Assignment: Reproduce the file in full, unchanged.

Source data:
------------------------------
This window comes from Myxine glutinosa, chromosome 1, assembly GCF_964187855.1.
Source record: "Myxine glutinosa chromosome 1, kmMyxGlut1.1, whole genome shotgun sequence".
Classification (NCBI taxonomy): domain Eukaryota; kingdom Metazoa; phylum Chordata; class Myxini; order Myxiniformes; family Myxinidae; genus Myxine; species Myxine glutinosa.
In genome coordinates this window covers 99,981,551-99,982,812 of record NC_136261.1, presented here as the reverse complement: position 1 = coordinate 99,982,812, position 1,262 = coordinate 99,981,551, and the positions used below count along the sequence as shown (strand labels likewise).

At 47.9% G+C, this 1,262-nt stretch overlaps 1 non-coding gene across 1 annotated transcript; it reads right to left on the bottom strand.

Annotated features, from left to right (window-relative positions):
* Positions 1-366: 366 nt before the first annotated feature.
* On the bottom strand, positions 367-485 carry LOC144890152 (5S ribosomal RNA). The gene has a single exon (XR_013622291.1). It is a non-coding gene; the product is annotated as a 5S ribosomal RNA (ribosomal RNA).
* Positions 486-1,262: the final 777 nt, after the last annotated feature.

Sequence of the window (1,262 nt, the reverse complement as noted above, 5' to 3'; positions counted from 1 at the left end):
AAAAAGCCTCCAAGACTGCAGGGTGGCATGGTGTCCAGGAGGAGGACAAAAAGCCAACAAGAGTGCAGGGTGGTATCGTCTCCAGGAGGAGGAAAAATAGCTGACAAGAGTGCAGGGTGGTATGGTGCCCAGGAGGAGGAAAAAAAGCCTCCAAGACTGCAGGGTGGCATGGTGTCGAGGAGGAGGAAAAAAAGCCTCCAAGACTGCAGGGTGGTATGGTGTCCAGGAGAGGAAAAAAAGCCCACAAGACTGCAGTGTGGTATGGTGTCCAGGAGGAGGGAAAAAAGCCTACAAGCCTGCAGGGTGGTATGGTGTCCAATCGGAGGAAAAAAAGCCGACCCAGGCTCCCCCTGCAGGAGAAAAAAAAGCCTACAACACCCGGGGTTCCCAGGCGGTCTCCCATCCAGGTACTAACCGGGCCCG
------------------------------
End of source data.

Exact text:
This window comes from Myxine glutinosa, chromosome 1, assembly GCF_964187855.1.
Source record: "Myxine glutinosa chromosome 1, kmMyxGlut1.1, whole genome shotgun sequence".
Classification (NCBI taxonomy): domain Eukaryota; kingdom Metazoa; phylum Chordata; class Myxini; order Myxiniformes; family Myxinidae; genus Myxine; species Myxine glutinosa.
In genome coordinates this window covers 99,981,551-99,982,812 of record NC_136261.1, presented here as the reverse complement: position 1 = coordinate 99,982,812, position 1,262 = coordinate 99,981,551, and the positions used below count along the sequence as shown (strand labels likewise).

At 47.9% G+C, this 1,262-nt stretch overlaps 1 non-coding gene across 1 annotated transcript; it reads right to left on the bottom strand.

Annotated features, from left to right (window-relative positions):
* Positions 1-366: 366 nt before the first annotated feature.
* On the bottom strand, positions 367-485 carry LOC144890152 (5S ribosomal RNA). The gene has a single exon (XR_013622291.1). It is a non-coding gene; the product is annotated as a 5S ribosomal RNA (ribosomal RNA).
* Positions 486-1,262: the final 777 nt, after the last annotated feature.

Sequence of the window (1,262 nt, the reverse complement as noted above, 5' to 3'; positions counted from 1 at the left end):
AAAAAGCCTCCAAGACTGCAGGGTGGCATGGTGTCCAGGAGGAGGACAAAAAGCCAACAAGAGTGCAGGGTGGTATCGTCTCCAGGAGGAGGAAAAATAGCTGACAAGAGTGCAGGGTGGTATGGTGCCCAGGAGGAGGAAAAAAAGCCTCCAAGACTGCAGGGTGGCATGGTGTCGAGGAGGAGGAAAAAAAGCCTCCAAGACTGCAGGGTGGTATGGTGTCCAGGAGAGGAAAAAAAGCCCACAAGACTGCAGTGTGGTATGGTGTCCAGGAGGAGGGAAAAAAGCCTACAAGCCTGCAGGGTGGTATGGTGTCCAATCGGAGGAAAAAAAGCCGACCCAGGCTCCCCCTGCAGGAGAAAAAAAAGCCTACAACACCCGGGGTTCCCAGGCGGTCTCCCATCCAGGTACTAACCGGGCCCG